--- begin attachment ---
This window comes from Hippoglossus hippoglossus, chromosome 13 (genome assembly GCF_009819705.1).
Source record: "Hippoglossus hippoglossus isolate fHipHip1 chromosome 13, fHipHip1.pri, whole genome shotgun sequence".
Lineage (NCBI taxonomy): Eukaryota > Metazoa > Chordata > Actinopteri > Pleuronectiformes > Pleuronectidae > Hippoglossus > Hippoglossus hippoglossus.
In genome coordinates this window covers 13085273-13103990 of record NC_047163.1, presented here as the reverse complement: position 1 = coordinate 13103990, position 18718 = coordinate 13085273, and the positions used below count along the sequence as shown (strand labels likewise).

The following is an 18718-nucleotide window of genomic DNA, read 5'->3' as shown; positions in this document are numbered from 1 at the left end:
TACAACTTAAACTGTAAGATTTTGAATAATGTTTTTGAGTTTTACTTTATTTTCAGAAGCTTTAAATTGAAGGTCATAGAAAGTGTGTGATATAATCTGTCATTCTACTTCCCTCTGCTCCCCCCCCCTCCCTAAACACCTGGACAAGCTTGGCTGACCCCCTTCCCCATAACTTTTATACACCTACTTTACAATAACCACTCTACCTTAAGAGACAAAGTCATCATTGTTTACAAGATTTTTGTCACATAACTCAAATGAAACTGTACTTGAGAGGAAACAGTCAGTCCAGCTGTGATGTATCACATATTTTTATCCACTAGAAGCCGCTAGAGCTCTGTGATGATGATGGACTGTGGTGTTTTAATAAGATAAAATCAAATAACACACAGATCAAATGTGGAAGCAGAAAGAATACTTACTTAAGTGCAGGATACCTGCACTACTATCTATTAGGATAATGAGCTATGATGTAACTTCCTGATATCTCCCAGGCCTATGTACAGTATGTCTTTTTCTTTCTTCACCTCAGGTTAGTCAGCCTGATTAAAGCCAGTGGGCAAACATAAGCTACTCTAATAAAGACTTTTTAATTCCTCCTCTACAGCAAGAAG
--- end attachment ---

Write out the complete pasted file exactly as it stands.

This window comes from Hippoglossus hippoglossus, chromosome 13 (genome assembly GCF_009819705.1).
Source record: "Hippoglossus hippoglossus isolate fHipHip1 chromosome 13, fHipHip1.pri, whole genome shotgun sequence".
Lineage (NCBI taxonomy): Eukaryota > Metazoa > Chordata > Actinopteri > Pleuronectiformes > Pleuronectidae > Hippoglossus > Hippoglossus hippoglossus.
In genome coordinates this window covers 13085273-13103990 of record NC_047163.1, presented here as the reverse complement: position 1 = coordinate 13103990, position 18718 = coordinate 13085273, and the positions used below count along the sequence as shown (strand labels likewise).

The following is an 18718-nucleotide window of genomic DNA, read 5'->3' as shown; positions in this document are numbered from 1 at the left end:
TACAACTTAAACTGTAAGATTTTGAATAATGTTTTTGAGTTTTACTTTATTTTCAGAAGCTTTAAATTGAAGGTCATAGAAAGTGTGTGATATAATCTGTCATTCTACTTCCCTCTGCTCCCCCCCCCTCCCTAAACACCTGGACAAGCTTGGCTGACCCCCTTCCCCATAACTTTTATACACCTACTTTACAATAACCACTCTACCTTAAGAGACAAAGTCATCATTGTTTACAAGATTTTTGTCACATAACTCAAATGAAACTGTACTTGAGAGGAAACAGTCAGTCCAGCTGTGATGTATCACATATTTTTATCCACTAGAAGCCGCTAGAGCTCTGTGATGATGATGGACTGTGGTGTTTTAATAAGATAAAATCAAATAACACACAGATCAAATGTGGAAGCAGAAAGAATACTTACTTAAGTGCAGGATACCTGCACTACTATCTATTAGGATAATGAGCTATGATGTAACTTCCTGATATCTCCCAGGCCTATGTACAGTATGTCTTTTTCTTTCTTCACCTCAGGTTAGTCAGCCTGATTAAAGCCAGTGGGCAAACATAAGCTACTCTAATAAAGACTTTTTAATTCCTCCTCTACAGCAAGAAG